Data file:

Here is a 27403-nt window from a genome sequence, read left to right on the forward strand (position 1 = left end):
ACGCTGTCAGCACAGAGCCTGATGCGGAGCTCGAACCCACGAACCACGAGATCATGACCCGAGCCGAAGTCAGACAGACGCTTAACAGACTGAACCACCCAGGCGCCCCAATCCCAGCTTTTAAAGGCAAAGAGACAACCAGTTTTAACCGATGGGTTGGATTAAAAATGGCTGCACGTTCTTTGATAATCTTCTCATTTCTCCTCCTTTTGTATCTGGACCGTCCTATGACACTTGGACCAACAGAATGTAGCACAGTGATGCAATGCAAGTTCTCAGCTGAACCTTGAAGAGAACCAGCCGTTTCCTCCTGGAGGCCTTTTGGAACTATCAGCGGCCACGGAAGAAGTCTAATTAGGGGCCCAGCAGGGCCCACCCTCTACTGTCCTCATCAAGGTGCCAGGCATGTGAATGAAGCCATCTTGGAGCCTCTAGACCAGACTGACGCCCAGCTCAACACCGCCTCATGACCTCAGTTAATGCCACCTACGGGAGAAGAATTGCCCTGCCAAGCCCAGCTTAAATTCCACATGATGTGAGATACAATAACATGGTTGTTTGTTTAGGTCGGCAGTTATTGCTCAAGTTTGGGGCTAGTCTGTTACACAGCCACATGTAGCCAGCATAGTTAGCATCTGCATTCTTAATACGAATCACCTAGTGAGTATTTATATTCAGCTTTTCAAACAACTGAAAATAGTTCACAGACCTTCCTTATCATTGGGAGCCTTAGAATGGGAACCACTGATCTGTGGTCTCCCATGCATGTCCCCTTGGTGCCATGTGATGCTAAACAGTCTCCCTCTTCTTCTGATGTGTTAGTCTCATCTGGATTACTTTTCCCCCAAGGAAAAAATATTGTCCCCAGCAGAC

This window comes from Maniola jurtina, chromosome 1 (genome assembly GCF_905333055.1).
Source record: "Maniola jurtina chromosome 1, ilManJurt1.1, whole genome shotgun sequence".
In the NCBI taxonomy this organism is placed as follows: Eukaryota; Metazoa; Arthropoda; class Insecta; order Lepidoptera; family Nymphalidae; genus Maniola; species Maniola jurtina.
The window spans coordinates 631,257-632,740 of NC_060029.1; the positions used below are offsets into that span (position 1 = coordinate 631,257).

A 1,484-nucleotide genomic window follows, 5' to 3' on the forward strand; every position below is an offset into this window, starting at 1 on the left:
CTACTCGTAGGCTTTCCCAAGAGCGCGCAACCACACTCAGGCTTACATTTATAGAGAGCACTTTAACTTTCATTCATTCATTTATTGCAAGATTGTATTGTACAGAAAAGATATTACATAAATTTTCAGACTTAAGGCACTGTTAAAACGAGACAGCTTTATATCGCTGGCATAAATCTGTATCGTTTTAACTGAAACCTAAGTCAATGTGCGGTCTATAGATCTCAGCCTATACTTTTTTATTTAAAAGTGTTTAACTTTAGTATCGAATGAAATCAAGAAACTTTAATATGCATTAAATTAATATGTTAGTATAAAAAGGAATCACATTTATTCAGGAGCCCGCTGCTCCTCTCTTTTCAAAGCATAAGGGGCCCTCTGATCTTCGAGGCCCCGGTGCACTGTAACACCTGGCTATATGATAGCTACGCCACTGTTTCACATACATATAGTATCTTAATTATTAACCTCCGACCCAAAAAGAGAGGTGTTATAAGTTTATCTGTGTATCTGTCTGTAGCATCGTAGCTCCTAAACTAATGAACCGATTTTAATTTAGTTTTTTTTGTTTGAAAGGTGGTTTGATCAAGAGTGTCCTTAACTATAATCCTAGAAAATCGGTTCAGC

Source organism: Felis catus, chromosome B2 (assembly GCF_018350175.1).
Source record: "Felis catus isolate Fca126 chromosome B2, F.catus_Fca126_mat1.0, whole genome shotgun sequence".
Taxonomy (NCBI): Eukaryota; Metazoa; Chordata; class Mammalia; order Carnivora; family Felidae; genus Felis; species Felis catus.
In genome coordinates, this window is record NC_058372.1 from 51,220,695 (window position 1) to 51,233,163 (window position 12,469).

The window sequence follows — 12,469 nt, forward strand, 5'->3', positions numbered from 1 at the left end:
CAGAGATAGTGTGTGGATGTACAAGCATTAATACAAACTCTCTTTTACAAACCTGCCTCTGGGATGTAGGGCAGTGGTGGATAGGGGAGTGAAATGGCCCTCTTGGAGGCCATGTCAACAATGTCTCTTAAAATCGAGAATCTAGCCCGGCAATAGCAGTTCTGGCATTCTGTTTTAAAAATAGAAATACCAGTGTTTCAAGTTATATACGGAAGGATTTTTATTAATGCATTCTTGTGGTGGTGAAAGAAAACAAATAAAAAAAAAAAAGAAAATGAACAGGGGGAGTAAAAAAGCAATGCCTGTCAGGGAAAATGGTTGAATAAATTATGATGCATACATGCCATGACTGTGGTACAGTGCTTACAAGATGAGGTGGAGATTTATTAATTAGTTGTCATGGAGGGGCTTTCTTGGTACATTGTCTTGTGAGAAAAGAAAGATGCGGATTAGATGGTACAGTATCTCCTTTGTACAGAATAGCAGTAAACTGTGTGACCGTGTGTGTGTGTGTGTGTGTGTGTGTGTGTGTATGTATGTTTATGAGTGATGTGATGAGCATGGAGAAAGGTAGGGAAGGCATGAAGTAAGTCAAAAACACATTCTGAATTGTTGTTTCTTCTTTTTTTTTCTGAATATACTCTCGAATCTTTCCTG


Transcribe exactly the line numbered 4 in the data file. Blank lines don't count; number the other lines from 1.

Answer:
Source record: "Maniola jurtina chromosome 1, ilManJurt1.1, whole genome shotgun sequence".